One of the things the researchers needed to demonstrate when they conducted this research was in fact that the changes seen locally correlated with significant regional change, for example with the Bermuda high, which is a very important high-pressure system for moisture transport in Southwestern Europe that can influence the movement of tropical systems in the Atlantic basin.
“For much of North America we see climatic changes tied to the Bermuda high that coincide with the change that we see in this stalagmite,” said Asmerom. “We had to demonstrate, in fact, that what we are seeing is not just a local climatic signal, but rather it has a regional or a global sort of connection. We used a stable isotope record to do that.”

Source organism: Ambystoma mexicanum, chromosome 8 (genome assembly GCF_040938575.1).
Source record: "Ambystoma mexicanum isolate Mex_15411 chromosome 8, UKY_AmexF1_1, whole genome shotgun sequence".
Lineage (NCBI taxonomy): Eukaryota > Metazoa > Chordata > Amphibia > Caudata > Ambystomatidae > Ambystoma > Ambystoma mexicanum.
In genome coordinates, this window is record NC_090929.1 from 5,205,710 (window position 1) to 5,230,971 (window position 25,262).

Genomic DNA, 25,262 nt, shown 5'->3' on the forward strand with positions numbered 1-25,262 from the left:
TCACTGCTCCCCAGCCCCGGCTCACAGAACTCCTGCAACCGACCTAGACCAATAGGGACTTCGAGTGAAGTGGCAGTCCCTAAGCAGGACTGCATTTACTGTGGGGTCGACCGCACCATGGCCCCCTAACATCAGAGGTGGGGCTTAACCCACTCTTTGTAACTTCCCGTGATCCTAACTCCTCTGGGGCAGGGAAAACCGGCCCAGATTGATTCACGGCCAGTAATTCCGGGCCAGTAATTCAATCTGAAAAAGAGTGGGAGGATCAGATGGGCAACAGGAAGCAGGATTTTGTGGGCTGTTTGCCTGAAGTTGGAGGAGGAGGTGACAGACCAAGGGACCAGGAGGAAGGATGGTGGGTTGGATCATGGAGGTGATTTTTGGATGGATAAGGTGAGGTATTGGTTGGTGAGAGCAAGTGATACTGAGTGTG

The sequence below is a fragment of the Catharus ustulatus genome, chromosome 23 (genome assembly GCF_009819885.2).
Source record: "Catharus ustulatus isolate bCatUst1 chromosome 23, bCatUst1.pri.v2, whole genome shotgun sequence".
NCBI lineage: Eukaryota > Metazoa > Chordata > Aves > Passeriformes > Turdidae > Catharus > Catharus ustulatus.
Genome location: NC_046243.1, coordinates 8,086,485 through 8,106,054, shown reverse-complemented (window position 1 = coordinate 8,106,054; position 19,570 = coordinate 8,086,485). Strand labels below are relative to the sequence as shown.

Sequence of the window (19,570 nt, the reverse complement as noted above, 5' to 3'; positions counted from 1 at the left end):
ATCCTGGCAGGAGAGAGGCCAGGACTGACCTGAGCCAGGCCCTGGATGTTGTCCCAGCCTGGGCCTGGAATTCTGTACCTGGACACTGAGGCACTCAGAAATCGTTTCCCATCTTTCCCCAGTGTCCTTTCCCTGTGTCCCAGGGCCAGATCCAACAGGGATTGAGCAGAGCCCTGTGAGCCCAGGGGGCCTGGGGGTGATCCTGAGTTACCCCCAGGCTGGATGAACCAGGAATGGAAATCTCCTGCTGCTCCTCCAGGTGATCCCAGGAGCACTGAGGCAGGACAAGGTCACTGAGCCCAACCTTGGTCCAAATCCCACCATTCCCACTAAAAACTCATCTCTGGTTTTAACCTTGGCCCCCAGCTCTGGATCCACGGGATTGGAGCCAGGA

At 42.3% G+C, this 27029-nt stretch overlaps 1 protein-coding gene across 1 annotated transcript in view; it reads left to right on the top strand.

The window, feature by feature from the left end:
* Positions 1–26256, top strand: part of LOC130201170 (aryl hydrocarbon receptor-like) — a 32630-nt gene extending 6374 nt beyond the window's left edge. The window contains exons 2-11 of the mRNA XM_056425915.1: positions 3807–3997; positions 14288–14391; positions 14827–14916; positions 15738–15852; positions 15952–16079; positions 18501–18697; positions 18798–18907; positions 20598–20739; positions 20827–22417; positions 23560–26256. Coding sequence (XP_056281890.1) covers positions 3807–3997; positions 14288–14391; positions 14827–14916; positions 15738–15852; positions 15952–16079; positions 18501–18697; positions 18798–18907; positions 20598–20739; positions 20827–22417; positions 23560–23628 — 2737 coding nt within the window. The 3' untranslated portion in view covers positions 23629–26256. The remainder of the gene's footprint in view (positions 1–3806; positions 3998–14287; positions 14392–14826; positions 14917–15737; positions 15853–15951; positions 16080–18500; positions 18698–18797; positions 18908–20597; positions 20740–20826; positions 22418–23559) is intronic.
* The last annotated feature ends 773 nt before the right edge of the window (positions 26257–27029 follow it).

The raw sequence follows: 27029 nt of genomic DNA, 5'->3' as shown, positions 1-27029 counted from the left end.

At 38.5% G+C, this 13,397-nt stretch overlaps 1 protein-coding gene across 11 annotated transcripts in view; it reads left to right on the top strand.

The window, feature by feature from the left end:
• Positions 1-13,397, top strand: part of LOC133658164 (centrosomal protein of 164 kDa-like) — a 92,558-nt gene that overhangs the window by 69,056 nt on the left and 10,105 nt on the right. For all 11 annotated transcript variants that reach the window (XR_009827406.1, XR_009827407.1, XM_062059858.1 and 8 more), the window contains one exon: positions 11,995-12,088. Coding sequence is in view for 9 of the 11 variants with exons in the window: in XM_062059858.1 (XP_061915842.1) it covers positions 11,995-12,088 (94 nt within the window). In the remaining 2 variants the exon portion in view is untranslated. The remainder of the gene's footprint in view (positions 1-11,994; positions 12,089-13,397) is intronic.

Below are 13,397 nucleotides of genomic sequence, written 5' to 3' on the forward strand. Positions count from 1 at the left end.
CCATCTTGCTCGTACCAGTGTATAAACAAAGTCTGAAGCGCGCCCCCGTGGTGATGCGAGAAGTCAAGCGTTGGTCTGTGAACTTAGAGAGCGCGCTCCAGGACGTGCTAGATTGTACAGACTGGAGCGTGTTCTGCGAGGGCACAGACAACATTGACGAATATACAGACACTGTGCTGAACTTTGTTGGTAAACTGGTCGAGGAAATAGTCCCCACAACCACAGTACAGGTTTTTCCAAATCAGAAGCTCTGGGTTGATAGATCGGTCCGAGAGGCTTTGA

While drought has been blamed for the abandonment of pueblos and episodic human migration during the North American Pueblo period, and quite a bit of interest has focused on individual megadroughts and pueblo sites, little has been offered that puts the entire Pueblo period into perspective. The continuous high-resolution, stable isotope climate record conducted by the researchers for the southwestern United States from this stalagmite serves as a climatic backdrop to the cultural periods for the past 3,400 years and including the interval that extends through pueblo cultural development.
“We suggest that the onset of a drier climate about 1200 years ago was a factor that forced ancestral Americans to develop alternative strategies to subsist in the desert southwest, leading to greater urbanization and explaining the development of pueblo communities,” said the researchers. “We offer the view that pueblo cultural development was a way of coping with overall drier and more variable climatic conditions that extended through the entire pre-Hispanic Pueblo period.”